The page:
The Male Gaze in BD Part 2: “Le Grand Duc”

Story – Yann

Illustration – Romain Hugault


Since I fell in love with Romain Hugault’s art in “The Final Flight,” in 2011 I decided to order a full series he illustrated for Paquet’s “Cockpit” collection. I settled on “Le Grand Duc,” which tells the story of two veteran pilots on the Eastern Front between 1943-45. Published in three albums, collected editions run about $100 on I purchased mine through for about $80, although the cost of shipping was almost as much as the price of the books!

Unlike “The Final Flight,” this series features more character development. Disappointingly, the story, created by the famous bande dessinée writer Yann, is predictable and the characters are clichéd. The two main characters are Wulf and Lilya. Wulf is the stereotypical “good German” – a patriotic Luftwaffe pilot who defends his country while also detesting Nazi ideology. Lilya is female pilot flying in the Soviet air force. Inevitably, romantic tension swells between the two enemies.

In addition, supporting characters are also uninspired. One of Wulf’s fellow pilots is a Jew who struggles with conflicting loyalties. Yann also perpetuates the stereotype of Soviet commissars as political officers obsessed with rooting out defeatists and ensuring ideological purity. In reality, political supervision was only one part of the commissar’s duties, which also included providing for soldiers’ educational, morale, and welfare needs.

The story begins with Lilya as a member of the famous “Night Witches” 588th Night Bomber Regiment. The story does deal with real issues that women like Lilya had to face, including sexism and unwanted affection from male comrades. In this respect, it’s better than “The Final Flight”; however, it retains the male gaze that I discussed in my first bande dessinée review. Although Lilya has a strong personality and never backs down from a threat, Yann and Hugault take every opportunity to remind their readers that she is a voluptuous woman. They titillate the audience by frequently finding any excuse for Lilya to be partially or fully naked. In addition, Yann adds a promiscuous and treacherous member of the helferinnen (women’s auxiliary to the Luftwaffe) to the story, which only reinforces the male gaze and perpetuates sexist myths about women in the armed forces.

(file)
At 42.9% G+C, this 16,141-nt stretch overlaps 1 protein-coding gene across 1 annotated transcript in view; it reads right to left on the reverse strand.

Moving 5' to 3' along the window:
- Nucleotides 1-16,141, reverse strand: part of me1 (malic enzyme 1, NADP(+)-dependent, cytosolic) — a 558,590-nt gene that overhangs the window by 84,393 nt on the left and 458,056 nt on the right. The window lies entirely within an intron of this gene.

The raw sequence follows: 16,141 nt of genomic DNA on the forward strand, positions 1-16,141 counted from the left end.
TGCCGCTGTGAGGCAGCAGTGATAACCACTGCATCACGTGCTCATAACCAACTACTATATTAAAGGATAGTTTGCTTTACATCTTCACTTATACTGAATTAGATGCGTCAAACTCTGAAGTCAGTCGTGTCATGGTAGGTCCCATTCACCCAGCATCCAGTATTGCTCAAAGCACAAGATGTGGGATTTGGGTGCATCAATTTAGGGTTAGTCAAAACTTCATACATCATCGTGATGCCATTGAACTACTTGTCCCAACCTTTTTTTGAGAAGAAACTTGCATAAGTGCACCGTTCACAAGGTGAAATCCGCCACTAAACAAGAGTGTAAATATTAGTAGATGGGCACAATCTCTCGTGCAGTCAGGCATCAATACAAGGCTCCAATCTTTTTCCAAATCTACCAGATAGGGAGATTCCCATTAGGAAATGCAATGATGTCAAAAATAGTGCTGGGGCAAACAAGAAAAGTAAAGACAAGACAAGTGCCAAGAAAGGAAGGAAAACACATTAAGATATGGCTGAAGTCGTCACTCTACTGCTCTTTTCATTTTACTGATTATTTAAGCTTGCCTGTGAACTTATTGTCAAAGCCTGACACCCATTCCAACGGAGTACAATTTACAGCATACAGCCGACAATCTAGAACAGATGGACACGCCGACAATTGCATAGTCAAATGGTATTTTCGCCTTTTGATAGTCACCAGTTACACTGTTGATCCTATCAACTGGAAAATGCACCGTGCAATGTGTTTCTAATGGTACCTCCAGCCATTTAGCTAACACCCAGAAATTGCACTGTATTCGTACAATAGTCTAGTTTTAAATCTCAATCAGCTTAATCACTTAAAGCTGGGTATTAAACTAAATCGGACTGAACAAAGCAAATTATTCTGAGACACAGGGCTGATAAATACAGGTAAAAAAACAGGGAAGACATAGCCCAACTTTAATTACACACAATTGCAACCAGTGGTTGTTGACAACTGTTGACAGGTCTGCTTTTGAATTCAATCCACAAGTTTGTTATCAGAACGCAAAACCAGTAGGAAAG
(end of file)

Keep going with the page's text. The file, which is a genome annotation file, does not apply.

On the other hand, Hugault’s art remains fantastic and there’s ample aerial combat. He portrays a number of different airplanes in lavish detail, as seen above. Aeronautical enthusiasts will be pleased by the wide array of aircraft depicted in the book, including staples such as the IL-2, LA-5, Me109, and Fw190, but also more obscure planes such as the Hs129 ground attack craft, Ta152 advanced fighter, and He219 night interceptor. Each planche tends to include several large images to show off the detailed renderings of each aircraft. A few wide panoramic images span both pages in order to give the reader a rich and expansive scene. Otherwise, Hugault doesn’t provide much else in terms of artistic innovation, although the gouttière (gap space between each image) is rendered in black on several pages instead of white in order to portray action at night.

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